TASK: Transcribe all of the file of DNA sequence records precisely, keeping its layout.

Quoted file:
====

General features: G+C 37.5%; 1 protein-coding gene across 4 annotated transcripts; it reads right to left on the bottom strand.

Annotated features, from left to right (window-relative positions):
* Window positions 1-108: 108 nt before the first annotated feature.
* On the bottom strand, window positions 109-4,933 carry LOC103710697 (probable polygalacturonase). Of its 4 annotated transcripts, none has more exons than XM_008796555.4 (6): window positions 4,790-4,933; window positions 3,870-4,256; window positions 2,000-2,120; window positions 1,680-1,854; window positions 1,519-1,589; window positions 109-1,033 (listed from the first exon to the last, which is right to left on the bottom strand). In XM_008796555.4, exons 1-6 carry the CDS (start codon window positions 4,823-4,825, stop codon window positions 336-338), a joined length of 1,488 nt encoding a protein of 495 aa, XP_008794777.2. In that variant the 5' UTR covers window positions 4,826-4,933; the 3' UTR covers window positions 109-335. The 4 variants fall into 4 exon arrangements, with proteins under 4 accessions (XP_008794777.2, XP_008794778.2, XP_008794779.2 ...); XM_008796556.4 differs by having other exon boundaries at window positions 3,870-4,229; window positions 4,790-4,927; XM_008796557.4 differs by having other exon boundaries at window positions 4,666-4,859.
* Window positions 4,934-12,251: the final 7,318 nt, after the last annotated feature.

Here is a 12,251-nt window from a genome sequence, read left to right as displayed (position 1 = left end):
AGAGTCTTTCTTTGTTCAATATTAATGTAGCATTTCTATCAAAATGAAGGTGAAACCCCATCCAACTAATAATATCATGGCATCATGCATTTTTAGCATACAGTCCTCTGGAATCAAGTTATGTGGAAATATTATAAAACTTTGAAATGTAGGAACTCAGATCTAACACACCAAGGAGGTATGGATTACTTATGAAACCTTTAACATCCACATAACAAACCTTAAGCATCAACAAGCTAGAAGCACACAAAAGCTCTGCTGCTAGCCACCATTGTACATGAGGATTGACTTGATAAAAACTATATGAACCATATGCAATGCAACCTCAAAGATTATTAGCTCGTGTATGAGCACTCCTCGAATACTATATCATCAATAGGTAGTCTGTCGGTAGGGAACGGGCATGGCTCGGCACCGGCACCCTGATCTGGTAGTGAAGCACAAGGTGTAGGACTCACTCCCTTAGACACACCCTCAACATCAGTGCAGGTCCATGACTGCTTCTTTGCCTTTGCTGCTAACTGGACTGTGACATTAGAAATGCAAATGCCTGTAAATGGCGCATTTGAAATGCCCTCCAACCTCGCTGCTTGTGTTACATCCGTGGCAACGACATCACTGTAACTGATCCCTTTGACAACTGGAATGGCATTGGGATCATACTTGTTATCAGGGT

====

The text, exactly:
General features: G+C 37.5%; 1 protein-coding gene across 4 annotated transcripts; it reads right to left on the bottom strand.

Annotated features, from left to right (window-relative positions):
* Window positions 1-108: 108 nt before the first annotated feature.
* On the bottom strand, window positions 109-4,933 carry LOC103710697 (probable polygalacturonase). Of its 4 annotated transcripts, none has more exons than XM_008796555.4 (6): window positions 4,790-4,933; window positions 3,870-4,256; window positions 2,000-2,120; window positions 1,680-1,854; window positions 1,519-1,589; window positions 109-1,033 (listed from the first exon to the last, which is right to left on the bottom strand). In XM_008796555.4, exons 1-6 carry the CDS (start codon window positions 4,823-4,825, stop codon window positions 336-338), a joined length of 1,488 nt encoding a protein of 495 aa, XP_008794777.2. In that variant the 5' UTR covers window positions 4,826-4,933; the 3' UTR covers window positions 109-335. The 4 variants fall into 4 exon arrangements, with proteins under 4 accessions (XP_008794777.2, XP_008794778.2, XP_008794779.2 ...); XM_008796556.4 differs by having other exon boundaries at window positions 3,870-4,229; window positions 4,790-4,927; XM_008796557.4 differs by having other exon boundaries at window positions 4,666-4,859.
* Window positions 4,934-12,251: the final 7,318 nt, after the last annotated feature.

Here is a 12,251-nt window from a genome sequence, read left to right as displayed (position 1 = left end):
AGAGTCTTTCTTTGTTCAATATTAATGTAGCATTTCTATCAAAATGAAGGTGAAACCCCATCCAACTAATAATATCATGGCATCATGCATTTTTAGCATACAGTCCTCTGGAATCAAGTTATGTGGAAATATTATAAAACTTTGAAATGTAGGAACTCAGATCTAACACACCAAGGAGGTATGGATTACTTATGAAACCTTTAACATCCACATAACAAACCTTAAGCATCAACAAGCTAGAAGCACACAAAAGCTCTGCTGCTAGCCACCATTGTACATGAGGATTGACTTGATAAAAACTATATGAACCATATGCAATGCAACCTCAAAGATTATTAGCTCGTGTATGAGCACTCCTCGAATACTATATCATCAATAGGTAGTCTGTCGGTAGGGAACGGGCATGGCTCGGCACCGGCACCCTGATCTGGTAGTGAAGCACAAGGTGTAGGACTCACTCCCTTAGACACACCCTCAACATCAGTGCAGGTCCATGACTGCTTCTTTGCCTTTGCTGCTAACTGGACTGTGACATTAGAAATGCAAATGCCTGTAAATGGCGCATTTGAAATGCCCTCCAACCTCGCTGCTTGTGTTACATCCGTGGCAACGACATCACTGTAACTGATCCCTTTGACAACTGGAATGGCATTGGGATCATACTTGTTATCAGGGT